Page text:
Want to stand out from the crowd of plain and boring face masks? Then you have to check out Indigenous Face Masks, a newly launched company that sells masks featuring the work of different Indigenous artists.
When you purchase and wear a mask from Indigenous Face Masks, you’ll be displaying an artist’s work and supporting an Indigenous-owned business. Plus, there’s an extra bonus—and it’s one that’s taken off in a big way.
For every mask the company sells, another mask is donated to children and youth in one of three Indigenous communities in northeastern Ontario: Attawapiskat First Nation, Fort Albany First Nation and Kashechewan First Nation.
“There’s a lack of resources in the communities up north,” says Tyson Wesley, founder of Indigenous Face Masks, who is originally from Kashechewan. “When we realized our supplier was also going to start selling kid’s masks, we decided that for every mask we sold, we’d give a kid’s mask away.”
All masks feature the work of an Indigenous artist, including Francis Dick of the Kwakwaka’wakw Nation, Norval Morisseau, who was Ojibwa, and Leah Dorion of the Métis Nation.
And to say the initiative has been a success would be a serious understatement.
Wesley explains that the company launched on the evening of October 13, with the goal of selling enough adult masks to donate 750 kid’s masks to the northern communities, all of which are only accessible by ice road, boat, or air.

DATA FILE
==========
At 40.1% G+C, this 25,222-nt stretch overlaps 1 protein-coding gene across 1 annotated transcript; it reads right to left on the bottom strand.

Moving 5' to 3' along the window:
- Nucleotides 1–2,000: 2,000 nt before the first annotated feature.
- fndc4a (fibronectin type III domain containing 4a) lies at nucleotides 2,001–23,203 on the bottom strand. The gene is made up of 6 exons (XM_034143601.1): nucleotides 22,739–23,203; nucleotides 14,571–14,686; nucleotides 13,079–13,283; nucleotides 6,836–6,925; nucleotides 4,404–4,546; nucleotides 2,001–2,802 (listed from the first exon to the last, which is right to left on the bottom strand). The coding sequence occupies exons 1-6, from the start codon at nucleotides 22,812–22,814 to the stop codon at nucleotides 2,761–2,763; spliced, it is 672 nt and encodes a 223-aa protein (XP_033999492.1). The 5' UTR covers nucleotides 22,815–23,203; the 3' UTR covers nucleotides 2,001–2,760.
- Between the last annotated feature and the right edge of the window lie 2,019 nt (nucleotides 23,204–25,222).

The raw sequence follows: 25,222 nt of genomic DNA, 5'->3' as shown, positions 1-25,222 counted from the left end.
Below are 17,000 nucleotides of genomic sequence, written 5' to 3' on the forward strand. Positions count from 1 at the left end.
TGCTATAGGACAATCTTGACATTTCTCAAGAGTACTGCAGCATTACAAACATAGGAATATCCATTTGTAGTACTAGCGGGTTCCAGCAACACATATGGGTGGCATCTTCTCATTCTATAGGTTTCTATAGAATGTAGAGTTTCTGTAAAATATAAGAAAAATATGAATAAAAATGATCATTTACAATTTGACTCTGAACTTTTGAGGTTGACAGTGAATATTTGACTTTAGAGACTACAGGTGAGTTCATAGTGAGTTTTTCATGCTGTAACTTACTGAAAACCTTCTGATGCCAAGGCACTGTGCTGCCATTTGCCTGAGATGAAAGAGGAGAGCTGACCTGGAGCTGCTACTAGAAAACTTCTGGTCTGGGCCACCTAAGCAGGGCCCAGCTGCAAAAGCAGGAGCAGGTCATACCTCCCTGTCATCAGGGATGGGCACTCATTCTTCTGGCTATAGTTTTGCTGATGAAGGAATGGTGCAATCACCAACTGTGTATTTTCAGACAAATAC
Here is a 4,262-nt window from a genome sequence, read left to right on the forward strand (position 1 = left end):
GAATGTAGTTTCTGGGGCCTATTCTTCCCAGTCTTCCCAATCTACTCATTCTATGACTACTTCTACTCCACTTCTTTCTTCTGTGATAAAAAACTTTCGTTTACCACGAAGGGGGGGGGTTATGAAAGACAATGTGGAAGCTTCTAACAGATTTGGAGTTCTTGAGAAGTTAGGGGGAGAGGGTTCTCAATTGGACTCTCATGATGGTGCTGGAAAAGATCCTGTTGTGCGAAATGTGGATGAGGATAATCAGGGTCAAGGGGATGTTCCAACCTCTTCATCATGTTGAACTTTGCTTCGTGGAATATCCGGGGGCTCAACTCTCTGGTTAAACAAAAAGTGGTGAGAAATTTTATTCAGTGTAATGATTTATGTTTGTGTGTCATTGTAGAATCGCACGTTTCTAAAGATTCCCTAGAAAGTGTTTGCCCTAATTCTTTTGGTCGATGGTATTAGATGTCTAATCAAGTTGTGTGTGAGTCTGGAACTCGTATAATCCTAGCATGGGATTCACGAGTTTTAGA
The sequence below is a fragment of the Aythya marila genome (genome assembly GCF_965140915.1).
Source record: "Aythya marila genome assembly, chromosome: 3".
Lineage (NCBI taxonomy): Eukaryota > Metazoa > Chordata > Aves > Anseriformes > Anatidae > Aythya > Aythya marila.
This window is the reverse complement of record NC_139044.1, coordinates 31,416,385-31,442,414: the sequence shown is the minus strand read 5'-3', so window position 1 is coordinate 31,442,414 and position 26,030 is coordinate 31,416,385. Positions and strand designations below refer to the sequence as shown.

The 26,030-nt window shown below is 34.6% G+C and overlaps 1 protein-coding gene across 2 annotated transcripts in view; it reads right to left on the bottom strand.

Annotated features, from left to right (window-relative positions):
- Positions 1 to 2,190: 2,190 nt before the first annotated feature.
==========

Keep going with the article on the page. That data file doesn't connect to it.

In the first three weeks of business, Indigenous Face Masks sold 9,500 masks, selling out of their inventory.
Masks have been sent to every province and territory, and shipped across the U.S.—even as far away as Hong Kong.
All that activity means the team now has a whopping 6,700 kid’s masks to donate—and once supplies are replenished in November, they’ll distribute the remaining ones, and try to work with additional communities.
While most of the masks will be going north, the extras will go to Indigenous organizations in Ottawa, where Wesley is based.
“People we’ve been working with are excited that we can send more masks than initially intended,” says Wesley. “In Kashechewan, for example, elementary school is about to begin again, and the children there will have masks that feature Indigenous artists. We can all wear these masks proudly and celebrate our Indigenous art.”
Indigenous Face Masks will be restocking their online store on November 10, 2020. You can pre-order an adult or child’s mask now.